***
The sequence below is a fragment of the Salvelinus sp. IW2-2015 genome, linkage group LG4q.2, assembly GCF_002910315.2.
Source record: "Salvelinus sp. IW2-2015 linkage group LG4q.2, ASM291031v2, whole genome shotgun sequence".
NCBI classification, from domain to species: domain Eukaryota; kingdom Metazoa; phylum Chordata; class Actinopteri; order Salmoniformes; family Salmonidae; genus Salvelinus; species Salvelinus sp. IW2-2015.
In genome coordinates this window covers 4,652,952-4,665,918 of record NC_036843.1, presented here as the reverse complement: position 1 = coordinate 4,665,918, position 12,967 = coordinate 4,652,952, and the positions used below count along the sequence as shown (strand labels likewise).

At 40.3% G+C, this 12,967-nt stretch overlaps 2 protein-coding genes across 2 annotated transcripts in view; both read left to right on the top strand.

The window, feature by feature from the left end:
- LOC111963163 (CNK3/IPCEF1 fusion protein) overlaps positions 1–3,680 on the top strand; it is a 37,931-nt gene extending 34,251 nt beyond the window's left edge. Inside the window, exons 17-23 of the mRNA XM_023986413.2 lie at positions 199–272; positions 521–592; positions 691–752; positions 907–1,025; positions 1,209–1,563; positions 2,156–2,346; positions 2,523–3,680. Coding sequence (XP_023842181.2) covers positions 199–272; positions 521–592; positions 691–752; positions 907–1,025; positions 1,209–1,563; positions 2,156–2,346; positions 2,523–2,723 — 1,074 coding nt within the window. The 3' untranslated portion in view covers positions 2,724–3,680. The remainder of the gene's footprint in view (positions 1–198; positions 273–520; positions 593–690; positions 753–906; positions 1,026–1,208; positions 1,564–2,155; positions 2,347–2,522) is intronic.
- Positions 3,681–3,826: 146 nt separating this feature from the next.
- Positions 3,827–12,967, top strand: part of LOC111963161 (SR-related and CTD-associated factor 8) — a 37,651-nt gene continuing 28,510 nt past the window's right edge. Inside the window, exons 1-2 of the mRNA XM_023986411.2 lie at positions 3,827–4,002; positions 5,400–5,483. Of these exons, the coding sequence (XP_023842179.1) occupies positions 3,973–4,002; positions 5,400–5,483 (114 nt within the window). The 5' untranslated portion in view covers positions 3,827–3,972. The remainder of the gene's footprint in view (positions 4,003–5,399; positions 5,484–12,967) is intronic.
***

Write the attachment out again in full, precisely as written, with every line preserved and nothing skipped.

The sequence below is a fragment of the Salvelinus sp. IW2-2015 genome, linkage group LG4q.2, assembly GCF_002910315.2.
Source record: "Salvelinus sp. IW2-2015 linkage group LG4q.2, ASM291031v2, whole genome shotgun sequence".
NCBI classification, from domain to species: domain Eukaryota; kingdom Metazoa; phylum Chordata; class Actinopteri; order Salmoniformes; family Salmonidae; genus Salvelinus; species Salvelinus sp. IW2-2015.
In genome coordinates this window covers 4,652,952-4,665,918 of record NC_036843.1, presented here as the reverse complement: position 1 = coordinate 4,665,918, position 12,967 = coordinate 4,652,952, and the positions used below count along the sequence as shown (strand labels likewise).

At 40.3% G+C, this 12,967-nt stretch overlaps 2 protein-coding genes across 2 annotated transcripts in view; both read left to right on the top strand.

The window, feature by feature from the left end:
- LOC111963163 (CNK3/IPCEF1 fusion protein) overlaps positions 1–3,680 on the top strand; it is a 37,931-nt gene extending 34,251 nt beyond the window's left edge. Inside the window, exons 17-23 of the mRNA XM_023986413.2 lie at positions 199–272; positions 521–592; positions 691–752; positions 907–1,025; positions 1,209–1,563; positions 2,156–2,346; positions 2,523–3,680. Coding sequence (XP_023842181.2) covers positions 199–272; positions 521–592; positions 691–752; positions 907–1,025; positions 1,209–1,563; positions 2,156–2,346; positions 2,523–2,723 — 1,074 coding nt within the window. The 3' untranslated portion in view covers positions 2,724–3,680. The remainder of the gene's footprint in view (positions 1–198; positions 273–520; positions 593–690; positions 753–906; positions 1,026–1,208; positions 1,564–2,155; positions 2,347–2,522) is intronic.
- Positions 3,681–3,826: 146 nt separating this feature from the next.
- Positions 3,827–12,967, top strand: part of LOC111963161 (SR-related and CTD-associated factor 8) — a 37,651-nt gene continuing 28,510 nt past the window's right edge. Inside the window, exons 1-2 of the mRNA XM_023986411.2 lie at positions 3,827–4,002; positions 5,400–5,483. Of these exons, the coding sequence (XP_023842179.1) occupies positions 3,973–4,002; positions 5,400–5,483 (114 nt within the window). The 5' untranslated portion in view covers positions 3,827–3,972. The remainder of the gene's footprint in view (positions 4,003–5,399; positions 5,484–12,967) is intronic.